MCN, with support from the Bristol-Myers Squibb Foundation, created the project “Mobilizing Communities in Puerto Rico to Meet the Needs of Vulnerable Populations Before, During, and After a Natural Disaster,” a multi-year effort that seeks to apply a community mobilization framework to emergency preparedness and to reinforce, replicate, and institutionalize the leadership efforts that community health centers showed after the disaster, in preparation for the next one.

“We’re going to reinforce what they have, give the community the capacity to prepare and manage disasters and emergencies with the resources that they already have, instead of relying on federal agencies’ responses, which was a major problem after Maria,” says Marysel Pagán-Santana, MS, DrPH, MCN's Program Manager in Puerto Rico. “We’re there to help facilitate, help [health centers] identify their resources, what they have and don’t have, to build a stronger network between them.”

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Medical Review for Immigrants

A girl flexes her arms to show strength

Thousands of immigrants seeking asylum are arriving at the border each month. Our clinical network reports to us that many of these immigrants have urgent health needs that are going unmet. Exacerbated by a dangerous and long migration, often precipitated by years of toxic stress and traumatic events, and sometimes the direct result of violence in their homelands, these illnesses and injuries can be debilitating and deadly -- and they are too often overlooked while in detention. A 2018 Human Rights Watch report uncovered “subpar and dangerous practices” that constitute “systemic deficits in immigration detention facility health care.”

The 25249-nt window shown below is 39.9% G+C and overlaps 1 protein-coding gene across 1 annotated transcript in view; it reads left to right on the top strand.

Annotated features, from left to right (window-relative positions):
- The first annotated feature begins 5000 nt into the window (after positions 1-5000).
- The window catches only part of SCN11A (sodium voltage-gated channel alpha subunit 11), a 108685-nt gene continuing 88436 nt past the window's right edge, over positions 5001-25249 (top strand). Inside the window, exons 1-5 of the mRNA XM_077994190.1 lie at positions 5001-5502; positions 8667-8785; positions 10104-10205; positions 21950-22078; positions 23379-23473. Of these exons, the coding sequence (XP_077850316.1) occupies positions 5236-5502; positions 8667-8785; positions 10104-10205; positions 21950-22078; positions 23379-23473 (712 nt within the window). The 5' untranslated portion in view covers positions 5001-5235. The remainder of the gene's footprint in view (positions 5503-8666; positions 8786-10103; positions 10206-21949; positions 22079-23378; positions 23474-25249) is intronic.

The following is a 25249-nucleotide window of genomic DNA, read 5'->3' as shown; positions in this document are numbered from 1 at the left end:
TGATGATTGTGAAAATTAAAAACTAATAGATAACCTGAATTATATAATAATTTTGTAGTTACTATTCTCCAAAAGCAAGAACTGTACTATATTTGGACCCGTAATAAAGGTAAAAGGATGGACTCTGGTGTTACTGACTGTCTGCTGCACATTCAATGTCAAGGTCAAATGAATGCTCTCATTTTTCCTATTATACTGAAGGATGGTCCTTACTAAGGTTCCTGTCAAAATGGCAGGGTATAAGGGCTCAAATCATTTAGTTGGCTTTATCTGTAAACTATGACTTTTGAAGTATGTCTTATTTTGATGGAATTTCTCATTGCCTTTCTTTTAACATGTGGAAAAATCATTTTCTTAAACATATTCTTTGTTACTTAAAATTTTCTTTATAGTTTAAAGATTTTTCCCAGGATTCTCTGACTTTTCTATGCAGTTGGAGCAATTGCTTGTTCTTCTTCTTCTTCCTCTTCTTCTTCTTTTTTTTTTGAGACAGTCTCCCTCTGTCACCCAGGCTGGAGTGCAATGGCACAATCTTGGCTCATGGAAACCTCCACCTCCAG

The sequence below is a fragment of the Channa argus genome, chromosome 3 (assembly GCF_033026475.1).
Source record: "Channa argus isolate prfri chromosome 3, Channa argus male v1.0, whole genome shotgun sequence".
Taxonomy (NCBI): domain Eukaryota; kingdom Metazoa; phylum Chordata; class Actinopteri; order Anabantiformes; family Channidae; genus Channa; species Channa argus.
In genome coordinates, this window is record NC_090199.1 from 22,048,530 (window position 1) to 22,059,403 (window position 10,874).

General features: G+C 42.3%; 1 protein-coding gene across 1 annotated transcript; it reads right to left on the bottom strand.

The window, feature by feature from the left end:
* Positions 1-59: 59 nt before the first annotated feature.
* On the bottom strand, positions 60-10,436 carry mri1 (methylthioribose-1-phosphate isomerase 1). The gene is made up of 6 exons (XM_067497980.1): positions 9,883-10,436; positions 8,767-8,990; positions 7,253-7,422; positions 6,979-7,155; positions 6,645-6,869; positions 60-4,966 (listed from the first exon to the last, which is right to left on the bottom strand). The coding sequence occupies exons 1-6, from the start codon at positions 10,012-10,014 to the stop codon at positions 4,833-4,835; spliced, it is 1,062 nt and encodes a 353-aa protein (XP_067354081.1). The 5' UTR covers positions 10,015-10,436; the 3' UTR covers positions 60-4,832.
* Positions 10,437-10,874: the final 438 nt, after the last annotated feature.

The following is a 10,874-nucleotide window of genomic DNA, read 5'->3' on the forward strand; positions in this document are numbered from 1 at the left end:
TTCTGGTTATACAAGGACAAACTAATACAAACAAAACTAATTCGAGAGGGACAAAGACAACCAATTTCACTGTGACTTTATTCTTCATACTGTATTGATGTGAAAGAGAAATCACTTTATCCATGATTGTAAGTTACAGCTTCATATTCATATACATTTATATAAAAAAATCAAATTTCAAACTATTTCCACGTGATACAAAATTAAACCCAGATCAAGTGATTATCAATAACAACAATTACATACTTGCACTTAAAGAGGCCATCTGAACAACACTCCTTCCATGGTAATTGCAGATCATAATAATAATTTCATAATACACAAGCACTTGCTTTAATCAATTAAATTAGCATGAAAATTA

Medical Review for Immigrants (MRI) seeks to change that. The MCN initiative, launched in June 2018, links clinicians with pro-bono attorneys to get immigrants with urgent health needs out of detention and into care. MRI has already helped a dozen patients, like Maria*, who needed emergency surgery on her leg after being released from detention.

Through MRI, a physician is mobilized to quickly provide a Letter of Declaration for an attorney to request humanitarian parole for a seriously ill immigrant client, which enables the client to be released to receive essential care. Once released, MRI then assures that the client reaches the treatment she needs, with records transfer, follow-up services, and case management. MRI leans on MCN’s clinical network of over 10,000 constituents and over 35 years of experience working with health care providers coast to coast, and utilizes MCN’s Health Network, a proven cost-effective bridge case management system for patients who are moving while needing ongoing care.

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For over 35 years, MCN has been dedicated to the fight for health justice. 
In 2022, we are all in, but we need your help to keep moving forward.


Mail-in a check: Please make checks out to "Migrant Clinicians Network". Mailing Address: Migrant Clinicians Network, P.O. Box 164285, Austin, TX 78716

Migrant Clinicians Network is a 501(c)(3) nonprofit organization. Your contribution is tax-deductible to the extent allowed by law. No goods or services were provided in exchange for your generous financial donation.

*New donors will receive periodic updates and information by email from MCN.